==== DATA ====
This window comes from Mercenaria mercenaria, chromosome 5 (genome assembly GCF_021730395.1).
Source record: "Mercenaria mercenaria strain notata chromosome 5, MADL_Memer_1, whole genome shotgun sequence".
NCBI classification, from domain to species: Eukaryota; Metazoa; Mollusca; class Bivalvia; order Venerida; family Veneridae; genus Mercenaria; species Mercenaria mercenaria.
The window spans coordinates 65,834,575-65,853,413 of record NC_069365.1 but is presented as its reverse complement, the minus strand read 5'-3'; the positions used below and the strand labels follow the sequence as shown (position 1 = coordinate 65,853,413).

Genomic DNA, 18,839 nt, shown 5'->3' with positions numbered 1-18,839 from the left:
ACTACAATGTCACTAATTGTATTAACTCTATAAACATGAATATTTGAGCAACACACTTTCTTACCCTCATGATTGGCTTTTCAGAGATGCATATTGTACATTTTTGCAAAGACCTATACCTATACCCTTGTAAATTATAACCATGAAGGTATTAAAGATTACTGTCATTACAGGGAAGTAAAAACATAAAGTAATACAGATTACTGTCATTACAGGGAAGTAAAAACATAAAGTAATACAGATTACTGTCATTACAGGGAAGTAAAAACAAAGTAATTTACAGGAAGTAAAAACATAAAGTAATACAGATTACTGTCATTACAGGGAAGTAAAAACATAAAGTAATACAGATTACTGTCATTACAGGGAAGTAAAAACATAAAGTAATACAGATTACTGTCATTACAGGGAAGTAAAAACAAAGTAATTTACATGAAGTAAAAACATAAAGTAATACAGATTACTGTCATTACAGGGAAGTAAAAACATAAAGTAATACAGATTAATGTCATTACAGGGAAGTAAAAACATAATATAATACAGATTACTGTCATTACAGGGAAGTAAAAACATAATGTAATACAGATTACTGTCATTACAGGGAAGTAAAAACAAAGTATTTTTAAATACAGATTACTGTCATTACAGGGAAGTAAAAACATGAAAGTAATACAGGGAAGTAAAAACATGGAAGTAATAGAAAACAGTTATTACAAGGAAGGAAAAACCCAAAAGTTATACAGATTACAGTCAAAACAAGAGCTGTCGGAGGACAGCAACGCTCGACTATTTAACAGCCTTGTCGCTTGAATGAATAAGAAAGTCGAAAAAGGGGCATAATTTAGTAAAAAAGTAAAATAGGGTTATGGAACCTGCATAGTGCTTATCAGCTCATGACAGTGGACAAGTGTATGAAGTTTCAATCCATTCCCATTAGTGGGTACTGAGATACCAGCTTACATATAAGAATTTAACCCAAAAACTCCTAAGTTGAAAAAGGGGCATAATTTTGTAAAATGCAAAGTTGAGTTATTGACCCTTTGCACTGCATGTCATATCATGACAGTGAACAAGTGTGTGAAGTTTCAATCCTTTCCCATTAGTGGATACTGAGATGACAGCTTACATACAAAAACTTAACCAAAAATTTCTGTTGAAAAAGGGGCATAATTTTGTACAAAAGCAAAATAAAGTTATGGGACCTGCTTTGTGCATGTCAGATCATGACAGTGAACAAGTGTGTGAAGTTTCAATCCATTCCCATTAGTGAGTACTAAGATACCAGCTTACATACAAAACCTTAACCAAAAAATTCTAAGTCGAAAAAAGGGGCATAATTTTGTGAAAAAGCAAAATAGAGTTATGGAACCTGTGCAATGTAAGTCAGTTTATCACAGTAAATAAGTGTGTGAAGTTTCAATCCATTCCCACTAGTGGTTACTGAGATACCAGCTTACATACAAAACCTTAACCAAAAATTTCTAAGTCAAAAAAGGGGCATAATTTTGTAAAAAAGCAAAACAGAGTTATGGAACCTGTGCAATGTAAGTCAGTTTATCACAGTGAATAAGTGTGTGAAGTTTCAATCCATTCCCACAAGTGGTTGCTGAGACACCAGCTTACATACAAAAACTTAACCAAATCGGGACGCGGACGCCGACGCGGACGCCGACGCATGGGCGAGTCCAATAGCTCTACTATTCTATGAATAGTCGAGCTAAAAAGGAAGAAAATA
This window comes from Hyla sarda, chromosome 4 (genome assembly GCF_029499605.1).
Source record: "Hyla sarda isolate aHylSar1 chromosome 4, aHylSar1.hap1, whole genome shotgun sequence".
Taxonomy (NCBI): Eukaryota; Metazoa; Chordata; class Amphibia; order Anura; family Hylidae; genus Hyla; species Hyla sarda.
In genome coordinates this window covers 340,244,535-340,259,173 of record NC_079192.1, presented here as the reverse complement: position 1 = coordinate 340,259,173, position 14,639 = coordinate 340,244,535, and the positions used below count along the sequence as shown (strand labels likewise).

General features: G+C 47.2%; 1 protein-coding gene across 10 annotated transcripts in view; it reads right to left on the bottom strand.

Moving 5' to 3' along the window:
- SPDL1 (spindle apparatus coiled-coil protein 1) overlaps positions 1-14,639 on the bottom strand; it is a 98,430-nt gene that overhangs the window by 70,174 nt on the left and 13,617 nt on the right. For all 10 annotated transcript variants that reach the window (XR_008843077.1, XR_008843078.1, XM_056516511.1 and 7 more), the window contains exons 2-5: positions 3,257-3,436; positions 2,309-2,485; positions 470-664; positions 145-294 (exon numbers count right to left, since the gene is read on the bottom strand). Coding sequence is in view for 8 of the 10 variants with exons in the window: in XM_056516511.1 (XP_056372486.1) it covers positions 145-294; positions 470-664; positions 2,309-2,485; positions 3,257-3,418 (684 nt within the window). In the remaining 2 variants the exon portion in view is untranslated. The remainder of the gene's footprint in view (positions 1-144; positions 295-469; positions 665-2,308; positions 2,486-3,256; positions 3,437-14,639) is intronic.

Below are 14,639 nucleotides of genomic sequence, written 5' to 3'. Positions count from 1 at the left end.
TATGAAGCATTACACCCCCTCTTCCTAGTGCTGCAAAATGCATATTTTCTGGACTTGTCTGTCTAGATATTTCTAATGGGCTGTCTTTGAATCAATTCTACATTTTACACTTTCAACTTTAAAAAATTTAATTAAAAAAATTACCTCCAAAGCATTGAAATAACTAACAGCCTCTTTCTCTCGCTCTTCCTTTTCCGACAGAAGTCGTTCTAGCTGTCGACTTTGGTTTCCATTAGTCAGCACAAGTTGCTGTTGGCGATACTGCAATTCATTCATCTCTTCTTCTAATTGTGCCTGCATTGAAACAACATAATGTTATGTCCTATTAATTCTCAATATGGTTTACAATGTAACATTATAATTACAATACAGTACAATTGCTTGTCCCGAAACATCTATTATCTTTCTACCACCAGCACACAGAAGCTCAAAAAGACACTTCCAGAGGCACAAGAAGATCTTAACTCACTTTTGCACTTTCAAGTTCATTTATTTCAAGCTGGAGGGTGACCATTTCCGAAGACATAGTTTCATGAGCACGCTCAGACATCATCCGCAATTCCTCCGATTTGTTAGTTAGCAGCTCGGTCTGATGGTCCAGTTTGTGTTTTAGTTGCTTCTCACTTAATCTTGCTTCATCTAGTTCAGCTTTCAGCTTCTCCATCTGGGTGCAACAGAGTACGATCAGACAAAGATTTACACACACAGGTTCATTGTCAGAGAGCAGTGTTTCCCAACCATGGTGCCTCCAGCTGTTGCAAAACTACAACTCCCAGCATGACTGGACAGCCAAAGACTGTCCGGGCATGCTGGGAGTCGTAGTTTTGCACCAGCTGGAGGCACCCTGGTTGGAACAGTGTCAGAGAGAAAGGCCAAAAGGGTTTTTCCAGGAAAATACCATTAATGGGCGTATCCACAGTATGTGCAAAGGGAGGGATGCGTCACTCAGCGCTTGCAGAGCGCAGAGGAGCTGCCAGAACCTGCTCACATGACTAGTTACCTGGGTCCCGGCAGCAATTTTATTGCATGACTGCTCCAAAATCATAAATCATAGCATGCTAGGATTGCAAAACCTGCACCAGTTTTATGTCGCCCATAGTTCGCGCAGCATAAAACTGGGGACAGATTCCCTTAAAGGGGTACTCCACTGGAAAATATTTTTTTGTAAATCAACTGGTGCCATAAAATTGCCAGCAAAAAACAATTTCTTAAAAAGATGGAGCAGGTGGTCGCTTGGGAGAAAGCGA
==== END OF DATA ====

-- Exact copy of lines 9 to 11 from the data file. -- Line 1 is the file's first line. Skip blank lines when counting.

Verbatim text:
Taxonomy (NCBI): Eukaryota; Metazoa; Chordata; class Amphibia; order Anura; family Hylidae; genus Hyla; species Hyla sarda.
In genome coordinates this window covers 340,244,535-340,259,173 of record NC_079192.1, presented here as the reverse complement: position 1 = coordinate 340,259,173, position 14,639 = coordinate 340,244,535, and the positions used below count along the sequence as shown (strand labels likewise).

General features: G+C 47.2%; 1 protein-coding gene across 10 annotated transcripts in view; it reads right to left on the bottom strand.